Do you find that your friendships are dwindling, using your fingers to count them? Perhaps, you are disappointed in the remaining friends that you still have and consider ending some of them. You might say that you don’t care, “Good Riddance to bad rubbish!” However, you do care. You care deeply in that sensitive heart of yours. You might have read the latest research about how important friends are to your health. An interesting new study claims that lonely people feel colder than those who have warm friendships and in this economy who doesn’t want to save money on heating bills?
It’s time to take an honest, personal inventory: Is it them or is it you?
Look at some of these traits and see if any apply to you:
- You have high expectations for friendships.
- You have trouble accepting any criticism from others.
- You criticize others – a lot.
- You have become irritable.
- You can’t say no to anyone.
- You give a lot and then feel angry afterwards.
- You wear a mask to please others and they don’t really know you.
Obviously, these statements will facilitate introspection, since I don’t know your friends and perhaps you don’t either. Do you know yourself? In my workshops I have seen a pattern emerge for lonely hearts: the betrayal and loss of one’s best friend, the self. If you are unhappy with yourself and run away from being with yourself by distracting yourself with busyness, then how can you relate to a friend sharing intimacies? What confidences and vulnerabilities could you possibly share because haven’t you lost your intimate relationship with yourself?
If you do not value yourself, won’t many of your friendships become parasitic – where your friends take advantage of your time and money? You will be attracting this type of “friend” because you need to feel worthwhile as the go-to person. However, this depletes you as opposed to energizing you.
Even if your friends do meet your needs (demands), when you are stressed, your perception shifts to the negative because of the adrenalin surge. Stress causes you to feel uneasy, hyper-vigilant and ready to fight or flee, which includes your friends. You begin to keep score about phone calls, cards and gifts, car pooling, etc. You find yourself growing sarcastic and gossiping about people. Could this be you?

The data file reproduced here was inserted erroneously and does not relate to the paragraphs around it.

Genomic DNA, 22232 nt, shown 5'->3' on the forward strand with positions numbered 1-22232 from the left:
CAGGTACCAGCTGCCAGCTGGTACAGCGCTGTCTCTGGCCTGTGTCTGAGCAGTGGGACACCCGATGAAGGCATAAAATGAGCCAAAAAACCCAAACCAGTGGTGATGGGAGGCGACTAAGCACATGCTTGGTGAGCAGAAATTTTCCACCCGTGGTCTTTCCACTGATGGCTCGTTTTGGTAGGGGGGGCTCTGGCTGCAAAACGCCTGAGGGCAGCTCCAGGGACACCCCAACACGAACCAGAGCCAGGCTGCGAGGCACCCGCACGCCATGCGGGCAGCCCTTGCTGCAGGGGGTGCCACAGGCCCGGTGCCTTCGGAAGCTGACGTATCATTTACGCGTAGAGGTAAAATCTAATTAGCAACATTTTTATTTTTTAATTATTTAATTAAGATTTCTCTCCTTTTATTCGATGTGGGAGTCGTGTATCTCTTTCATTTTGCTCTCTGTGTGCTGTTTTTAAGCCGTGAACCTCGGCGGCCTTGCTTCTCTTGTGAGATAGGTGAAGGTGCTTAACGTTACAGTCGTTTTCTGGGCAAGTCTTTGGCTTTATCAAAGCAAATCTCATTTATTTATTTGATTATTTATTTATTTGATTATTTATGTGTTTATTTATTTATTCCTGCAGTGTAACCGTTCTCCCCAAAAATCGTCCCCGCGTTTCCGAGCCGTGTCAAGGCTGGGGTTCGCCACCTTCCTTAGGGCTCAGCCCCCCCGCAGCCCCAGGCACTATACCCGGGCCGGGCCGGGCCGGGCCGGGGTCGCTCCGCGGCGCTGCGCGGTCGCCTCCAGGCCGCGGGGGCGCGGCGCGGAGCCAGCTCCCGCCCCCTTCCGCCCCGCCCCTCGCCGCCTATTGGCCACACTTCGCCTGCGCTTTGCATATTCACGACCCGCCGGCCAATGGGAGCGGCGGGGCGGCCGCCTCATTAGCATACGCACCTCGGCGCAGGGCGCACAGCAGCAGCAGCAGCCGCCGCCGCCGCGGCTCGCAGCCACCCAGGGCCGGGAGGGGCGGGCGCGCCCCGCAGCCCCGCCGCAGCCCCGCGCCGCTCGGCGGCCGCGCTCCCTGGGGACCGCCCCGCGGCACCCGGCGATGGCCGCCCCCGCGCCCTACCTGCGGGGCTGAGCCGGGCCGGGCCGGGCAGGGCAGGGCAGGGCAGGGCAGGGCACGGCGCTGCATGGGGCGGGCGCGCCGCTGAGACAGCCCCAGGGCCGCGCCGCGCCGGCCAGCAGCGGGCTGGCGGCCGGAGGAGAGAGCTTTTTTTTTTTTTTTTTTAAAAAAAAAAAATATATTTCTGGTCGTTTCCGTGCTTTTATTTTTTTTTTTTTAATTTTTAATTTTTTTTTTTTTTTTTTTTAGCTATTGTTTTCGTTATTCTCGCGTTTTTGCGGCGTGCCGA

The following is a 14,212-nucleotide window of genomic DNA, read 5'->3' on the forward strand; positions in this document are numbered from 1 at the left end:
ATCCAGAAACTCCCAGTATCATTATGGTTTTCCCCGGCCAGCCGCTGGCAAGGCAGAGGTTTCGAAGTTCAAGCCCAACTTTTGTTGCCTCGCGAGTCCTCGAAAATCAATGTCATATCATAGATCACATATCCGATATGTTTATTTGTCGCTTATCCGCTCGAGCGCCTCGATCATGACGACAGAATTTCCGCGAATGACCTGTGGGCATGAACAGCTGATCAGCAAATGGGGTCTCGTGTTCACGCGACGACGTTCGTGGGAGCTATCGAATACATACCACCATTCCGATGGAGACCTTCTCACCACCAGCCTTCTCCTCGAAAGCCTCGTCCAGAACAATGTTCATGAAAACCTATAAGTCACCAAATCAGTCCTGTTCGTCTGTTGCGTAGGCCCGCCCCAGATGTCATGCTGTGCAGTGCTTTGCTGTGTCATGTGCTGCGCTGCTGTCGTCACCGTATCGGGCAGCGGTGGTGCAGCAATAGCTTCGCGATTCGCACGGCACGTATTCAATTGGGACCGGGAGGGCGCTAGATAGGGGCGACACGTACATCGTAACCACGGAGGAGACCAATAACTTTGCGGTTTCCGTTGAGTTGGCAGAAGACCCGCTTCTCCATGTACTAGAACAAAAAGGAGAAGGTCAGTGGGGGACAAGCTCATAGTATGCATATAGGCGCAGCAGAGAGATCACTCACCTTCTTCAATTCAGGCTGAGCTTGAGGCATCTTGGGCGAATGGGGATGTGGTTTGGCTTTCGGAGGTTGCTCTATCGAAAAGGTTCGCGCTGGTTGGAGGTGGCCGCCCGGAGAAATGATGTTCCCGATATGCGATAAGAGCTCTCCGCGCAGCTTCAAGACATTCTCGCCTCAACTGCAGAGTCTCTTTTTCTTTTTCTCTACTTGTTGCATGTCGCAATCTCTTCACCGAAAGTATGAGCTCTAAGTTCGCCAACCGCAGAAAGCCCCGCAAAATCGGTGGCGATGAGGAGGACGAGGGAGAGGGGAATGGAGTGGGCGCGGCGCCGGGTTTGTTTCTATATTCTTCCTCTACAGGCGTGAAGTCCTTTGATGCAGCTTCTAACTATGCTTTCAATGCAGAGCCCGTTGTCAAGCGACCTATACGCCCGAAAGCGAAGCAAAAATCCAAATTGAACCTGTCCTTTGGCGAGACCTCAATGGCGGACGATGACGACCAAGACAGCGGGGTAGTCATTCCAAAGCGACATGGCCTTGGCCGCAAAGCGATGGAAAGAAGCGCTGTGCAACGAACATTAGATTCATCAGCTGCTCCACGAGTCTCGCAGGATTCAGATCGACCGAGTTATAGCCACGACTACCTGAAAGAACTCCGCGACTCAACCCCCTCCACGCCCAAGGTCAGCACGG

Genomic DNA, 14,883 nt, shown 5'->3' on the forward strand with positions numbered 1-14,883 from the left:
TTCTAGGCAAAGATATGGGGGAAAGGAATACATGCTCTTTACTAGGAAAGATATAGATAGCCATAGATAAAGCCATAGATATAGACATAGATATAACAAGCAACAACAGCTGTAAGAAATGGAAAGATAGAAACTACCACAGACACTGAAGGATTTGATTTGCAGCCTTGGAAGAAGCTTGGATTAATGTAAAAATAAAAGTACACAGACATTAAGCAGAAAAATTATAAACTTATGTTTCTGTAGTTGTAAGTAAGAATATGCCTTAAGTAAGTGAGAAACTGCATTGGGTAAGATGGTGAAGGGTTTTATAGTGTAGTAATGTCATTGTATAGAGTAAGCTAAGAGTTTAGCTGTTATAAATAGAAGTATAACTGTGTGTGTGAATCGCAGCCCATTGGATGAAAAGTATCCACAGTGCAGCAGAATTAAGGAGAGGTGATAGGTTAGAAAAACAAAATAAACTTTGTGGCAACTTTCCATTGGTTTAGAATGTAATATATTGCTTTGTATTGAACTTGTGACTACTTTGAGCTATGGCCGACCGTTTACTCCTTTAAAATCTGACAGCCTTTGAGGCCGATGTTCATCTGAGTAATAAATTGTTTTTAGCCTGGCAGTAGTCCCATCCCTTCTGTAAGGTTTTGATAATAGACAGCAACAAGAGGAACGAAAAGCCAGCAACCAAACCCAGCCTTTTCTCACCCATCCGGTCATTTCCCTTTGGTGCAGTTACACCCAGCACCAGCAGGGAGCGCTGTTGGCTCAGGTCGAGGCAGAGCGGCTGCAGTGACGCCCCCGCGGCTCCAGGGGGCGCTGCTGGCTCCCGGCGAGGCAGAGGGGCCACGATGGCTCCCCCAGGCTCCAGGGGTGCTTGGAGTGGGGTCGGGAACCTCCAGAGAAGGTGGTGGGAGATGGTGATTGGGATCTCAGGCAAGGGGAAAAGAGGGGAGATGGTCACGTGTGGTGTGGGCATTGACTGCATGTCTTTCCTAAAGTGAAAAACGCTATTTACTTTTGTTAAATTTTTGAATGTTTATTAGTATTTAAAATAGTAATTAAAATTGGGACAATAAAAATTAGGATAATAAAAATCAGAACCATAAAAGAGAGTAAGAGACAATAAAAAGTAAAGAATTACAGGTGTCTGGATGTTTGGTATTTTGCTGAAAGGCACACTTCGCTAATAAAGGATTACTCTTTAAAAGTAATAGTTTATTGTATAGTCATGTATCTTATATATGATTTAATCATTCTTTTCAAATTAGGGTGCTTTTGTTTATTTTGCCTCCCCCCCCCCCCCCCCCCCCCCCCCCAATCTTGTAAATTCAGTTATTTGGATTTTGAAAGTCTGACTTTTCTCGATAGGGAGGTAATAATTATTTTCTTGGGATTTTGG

Friendships inevitably change because you change. Note, that sometimes when you are successful, you lose a few friends. It is easier for people to befriend you when you are down, but to be your friend when you are a success is more difficult for them. Affirm them!
To restore your relationship balance, rediscover your personal rhythm. When your rhythm is more natural, you slide into step with others without much effort. Relationships grow easier as your relationship with yourself improves.
To replace or revitalize your treasure trove of friends, here are some questions to consider:
- What common interests do you share?
- Are you focused not only on talking, but listening?
- Are you speaking naturally and honestly – being yourself?
- Do you paraphrase their comments before you assert your opinion?
Do you ask questions which show interest like, “Tell me more about that”?
- Do you stand too close? It’s important to observe boundaries.
- Do you maintain eye contact? It’s hard to relate to a person not looking at you when he or she speaks.
- Do you know the purpose of your conversation, or do you just ramble on? Do I want to persuade, sell, motivate, challenge, argue or create harmony?
Debbie Mandel, MA is the author of Addicted to Stress: A Woman's 7 Step Program to Reclaim Joy and Spontaneity in Life
, Changing Habits: The Caregivers' Total Workout
and Turn On Your Inner Light: Fitness for Body, Mind and Soul,
a stress-reduction specialist, motivational speaker, a personal trainer and mind/body lecturer. She is the host of the weekly Turn On Your Inner Light Show on WGBB AM1240 in New York City , produces a weekly wellness newsletter, and has been featured on radio/ TV and print media. To learn more visit: www.turnonyourinnerlight.com